San Diego, CA – The county’s most recent flu report published on February 21 reveals a decrease in overall flu detections – the number of new flu cases – coupled with a steady rise in flu-related deaths. Overall, 269 flu-related deaths have been confirmed in San Diego County this season with persons over the age of 65 the most affected. At its peak in late December, roughly 13% of all emergency department visits were for influenza-like illnesses; as of February 17, that number has fallen to 5% of all emergency department visits in the county. This season’s flu has affected significantly more people than previous seasons with nearly 17,000 flu detections this year compared to a ten year high of less than 8,000 detections in 2015. The increased severity of the flu this season is unfortunately coupled with an increase in the number of deaths, with the deaths this season outnumbering those of the last three seasons combined. The deaths this season are the highest they’ve been in the twenty or so years that the county has kept record. Although flu season seems to be winding down, it is still important that you take all reasonable measures to guarantee yours and your family’s health.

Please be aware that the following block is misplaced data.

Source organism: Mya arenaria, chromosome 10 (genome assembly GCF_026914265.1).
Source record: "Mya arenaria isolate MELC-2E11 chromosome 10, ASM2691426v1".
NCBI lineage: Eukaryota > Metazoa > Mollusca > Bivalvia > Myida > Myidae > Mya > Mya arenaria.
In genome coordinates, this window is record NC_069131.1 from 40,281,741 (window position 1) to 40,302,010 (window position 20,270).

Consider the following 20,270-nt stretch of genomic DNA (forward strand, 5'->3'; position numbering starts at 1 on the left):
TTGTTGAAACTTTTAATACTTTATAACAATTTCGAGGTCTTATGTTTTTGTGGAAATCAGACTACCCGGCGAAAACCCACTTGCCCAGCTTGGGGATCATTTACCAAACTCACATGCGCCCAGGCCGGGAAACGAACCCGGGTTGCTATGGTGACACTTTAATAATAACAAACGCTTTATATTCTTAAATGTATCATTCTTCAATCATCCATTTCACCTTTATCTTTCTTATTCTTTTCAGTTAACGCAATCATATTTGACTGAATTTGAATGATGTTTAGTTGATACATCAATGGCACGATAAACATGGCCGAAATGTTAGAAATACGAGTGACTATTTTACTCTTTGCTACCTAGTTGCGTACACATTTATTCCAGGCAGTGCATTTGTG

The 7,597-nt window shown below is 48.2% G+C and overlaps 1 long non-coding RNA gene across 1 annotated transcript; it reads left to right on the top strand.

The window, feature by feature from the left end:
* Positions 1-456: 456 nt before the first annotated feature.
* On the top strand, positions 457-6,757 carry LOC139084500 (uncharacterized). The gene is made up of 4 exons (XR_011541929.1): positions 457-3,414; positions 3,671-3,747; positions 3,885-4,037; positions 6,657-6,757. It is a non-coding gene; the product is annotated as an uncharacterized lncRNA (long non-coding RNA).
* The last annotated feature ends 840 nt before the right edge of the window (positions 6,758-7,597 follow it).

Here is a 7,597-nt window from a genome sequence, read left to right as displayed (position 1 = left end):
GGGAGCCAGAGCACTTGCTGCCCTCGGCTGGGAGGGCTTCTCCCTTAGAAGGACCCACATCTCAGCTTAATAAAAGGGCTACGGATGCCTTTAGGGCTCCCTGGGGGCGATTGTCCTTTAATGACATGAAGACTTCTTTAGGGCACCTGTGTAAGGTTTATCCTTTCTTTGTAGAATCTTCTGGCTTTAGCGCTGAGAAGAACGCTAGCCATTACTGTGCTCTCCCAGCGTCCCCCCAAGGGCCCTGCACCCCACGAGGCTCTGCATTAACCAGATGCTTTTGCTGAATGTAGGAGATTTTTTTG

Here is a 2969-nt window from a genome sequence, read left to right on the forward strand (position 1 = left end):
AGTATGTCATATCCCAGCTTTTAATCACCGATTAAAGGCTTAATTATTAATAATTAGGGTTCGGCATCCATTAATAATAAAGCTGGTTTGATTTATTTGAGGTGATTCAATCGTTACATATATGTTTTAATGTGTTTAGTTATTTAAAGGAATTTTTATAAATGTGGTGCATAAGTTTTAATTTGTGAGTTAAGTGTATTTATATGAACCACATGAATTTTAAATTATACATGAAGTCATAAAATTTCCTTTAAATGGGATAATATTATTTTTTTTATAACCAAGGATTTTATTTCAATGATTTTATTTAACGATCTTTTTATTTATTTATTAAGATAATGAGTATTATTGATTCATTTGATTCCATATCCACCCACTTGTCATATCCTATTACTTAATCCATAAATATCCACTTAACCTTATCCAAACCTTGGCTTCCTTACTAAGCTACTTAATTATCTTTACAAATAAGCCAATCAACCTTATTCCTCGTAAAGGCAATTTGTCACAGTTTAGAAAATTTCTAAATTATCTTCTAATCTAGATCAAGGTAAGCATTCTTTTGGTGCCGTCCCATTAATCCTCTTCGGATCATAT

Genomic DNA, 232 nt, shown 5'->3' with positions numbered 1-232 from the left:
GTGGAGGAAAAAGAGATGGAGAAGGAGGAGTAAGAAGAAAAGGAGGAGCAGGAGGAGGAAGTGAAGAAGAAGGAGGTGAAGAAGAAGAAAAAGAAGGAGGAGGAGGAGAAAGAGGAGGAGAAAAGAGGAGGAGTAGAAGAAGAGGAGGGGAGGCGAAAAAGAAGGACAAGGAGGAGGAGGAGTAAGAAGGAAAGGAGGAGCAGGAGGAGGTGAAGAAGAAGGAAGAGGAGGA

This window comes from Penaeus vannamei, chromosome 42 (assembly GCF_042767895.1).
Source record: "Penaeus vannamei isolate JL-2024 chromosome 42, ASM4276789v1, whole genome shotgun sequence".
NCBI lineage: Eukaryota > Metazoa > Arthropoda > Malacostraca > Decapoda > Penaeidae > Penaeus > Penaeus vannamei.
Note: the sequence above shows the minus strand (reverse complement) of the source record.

Some steps that you can take to avoid the flu include:
- Washing your hands regularly and effectively, lathering soap between fingers, around wrists, and under nails.
- Getting a flu shot if you haven’t already.
- Avoiding close contact with people who have the flu.
If you have the flu, then help protect yourself and others by:
- You’re contagious. Stay home, rest, and avoid work or school. The CDC recommends staying home at least 24 hours after the relief of severe symptoms, including cough with mucus, fever, and fatigue.
- Cover your cough and sneezes.
- Drink plenty of fluids.
- Treat aches and pain with over-the-counter medications such as aspirin or ibuprofen.
- Talk to your doctor about antiviral medication. Antibiotics are indicated for bacterial infections, whereas the flu is a viral infection.
- Visit your doctor if you have worsening or persistent severe symptoms, including a temperature higher than 102F in children and adults, wheezing, shortness of breath, or vomiting.